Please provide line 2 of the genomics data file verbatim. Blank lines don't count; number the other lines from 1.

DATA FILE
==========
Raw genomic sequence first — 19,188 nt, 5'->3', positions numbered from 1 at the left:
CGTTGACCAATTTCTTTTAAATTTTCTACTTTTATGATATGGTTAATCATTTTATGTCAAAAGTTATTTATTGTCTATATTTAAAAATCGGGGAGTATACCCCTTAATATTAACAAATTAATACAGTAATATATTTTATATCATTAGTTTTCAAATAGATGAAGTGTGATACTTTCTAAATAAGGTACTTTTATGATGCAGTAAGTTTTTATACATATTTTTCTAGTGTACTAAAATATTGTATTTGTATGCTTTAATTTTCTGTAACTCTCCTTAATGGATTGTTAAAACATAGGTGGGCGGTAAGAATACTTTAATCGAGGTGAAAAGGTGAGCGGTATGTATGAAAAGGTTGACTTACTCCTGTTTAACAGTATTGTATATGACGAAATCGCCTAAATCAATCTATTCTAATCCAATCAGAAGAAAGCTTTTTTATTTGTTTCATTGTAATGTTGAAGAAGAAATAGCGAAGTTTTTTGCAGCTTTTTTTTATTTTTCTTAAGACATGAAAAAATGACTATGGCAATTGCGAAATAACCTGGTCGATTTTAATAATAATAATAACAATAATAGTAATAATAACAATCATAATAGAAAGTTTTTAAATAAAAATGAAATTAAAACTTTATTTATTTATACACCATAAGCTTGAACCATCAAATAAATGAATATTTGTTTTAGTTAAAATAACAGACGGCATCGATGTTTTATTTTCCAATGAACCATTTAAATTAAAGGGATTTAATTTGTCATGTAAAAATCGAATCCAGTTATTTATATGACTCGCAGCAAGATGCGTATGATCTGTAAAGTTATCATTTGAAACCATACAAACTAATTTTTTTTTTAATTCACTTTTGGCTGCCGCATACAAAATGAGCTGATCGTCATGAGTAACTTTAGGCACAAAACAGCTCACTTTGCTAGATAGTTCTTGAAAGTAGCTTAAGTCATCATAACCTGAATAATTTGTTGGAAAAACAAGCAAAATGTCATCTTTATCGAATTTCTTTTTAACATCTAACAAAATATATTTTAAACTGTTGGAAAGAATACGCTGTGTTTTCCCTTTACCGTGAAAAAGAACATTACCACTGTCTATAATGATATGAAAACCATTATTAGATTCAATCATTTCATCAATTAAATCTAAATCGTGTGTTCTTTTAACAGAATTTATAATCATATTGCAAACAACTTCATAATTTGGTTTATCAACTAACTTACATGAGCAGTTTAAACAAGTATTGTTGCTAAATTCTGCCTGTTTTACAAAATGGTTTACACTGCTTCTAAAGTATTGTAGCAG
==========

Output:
CGTTGACCAATTTCTTTTAAATTTTCTACTTTTATGATATGGTTAATCATTTTATGTCAAAAGTTATTTATTGTCTATATTTAAAAATCGGGGAGTATACCCCTTAATATTAACAAATTAATACAGTAATATATTTTATATCATTAGTTTTCAAATAGATGAAGTGTGATACTTTCTAAATAAGGTACTTTTATGATGCAGTAAGTTTTTATACATATTTTTCTAGTGTACTAAAATATTGTATTTGTATGCTTTAATTTTCTGTAACTCTCCTTAATGGATTGTTAAAACATAGGTGGGCGGTAAGAATACTTTAATCGAGGTGAAAAGGTGAGCGGTATGTATGAAAAGGTTGACTTACTCCTGTTTAACAGTATTGTATATGACGAAATCGCCTAAATCAATCTATTCTAATCCAATCAGAAGAAAGCTTTTTTATTTGTTTCATTGTAATGTTGAAGAAGAAATAGCGAAGTTTTTTGCAGCTTTTTTTTATTTTTCTTAAGACATGAAAAAATGACTATGGCAATTGCGAAATAACCTGGTCGATTTTAATAATAATAATAACAATAATAGTAATAATAACAATCATAATAGAAAGTTTTTAAATAAAAATGAAATTAAAACTTTATTTATTTATACACCATAAGCTTGAACCATCAAATAAATGAATATTTGTTTTAGTTAAAATAACAGACGGCATCGATGTTTTATTTTCCAATGAACCATTTAAATTAAAGGGATTTAATTTGTCATGTAAAAATCGAATCCAGTTATTTATATGACTCGCAGCAAGATGCGTATGATCTGTAAAGTTATCATTTGAAACCATACAAACTAATTTTTTTTTTAATTCACTTTTGGCTGCCGCATACAAAATGAGCTGATCGTCATGAGTAACTTTAGGCACAAAACAGCTCACTTTGCTAGATAGTTCTTGAAAGTAGCTTAAGTCATCATAACCTGAATAATTTGTTGGAAAAACAAGCAAAATGTCATCTTTATCGAATTTCTTTTTAACATCTAACAAAATATATTTTAAACTGTTGGAAAGAATACGCTGTGTTTTCCCTTTACCGTGAAAAAGAACATTACCACTGTCTATAATGATATGAAAACCATTATTAGATTCAATCATTTCATCAATTAAATCTAAATCGTGTGTTCTTTTAACAGAATTTATAATCATATTGCAAACAACTTCATAATTTGGTTTATCAACTAACTTACATGAGCAGTTTAAACAAGTATTGTTGCTAAATTCTGCCTGTTTTACAAAATGGTTTACACTGCTTCTAAAGTATTGTAGCAG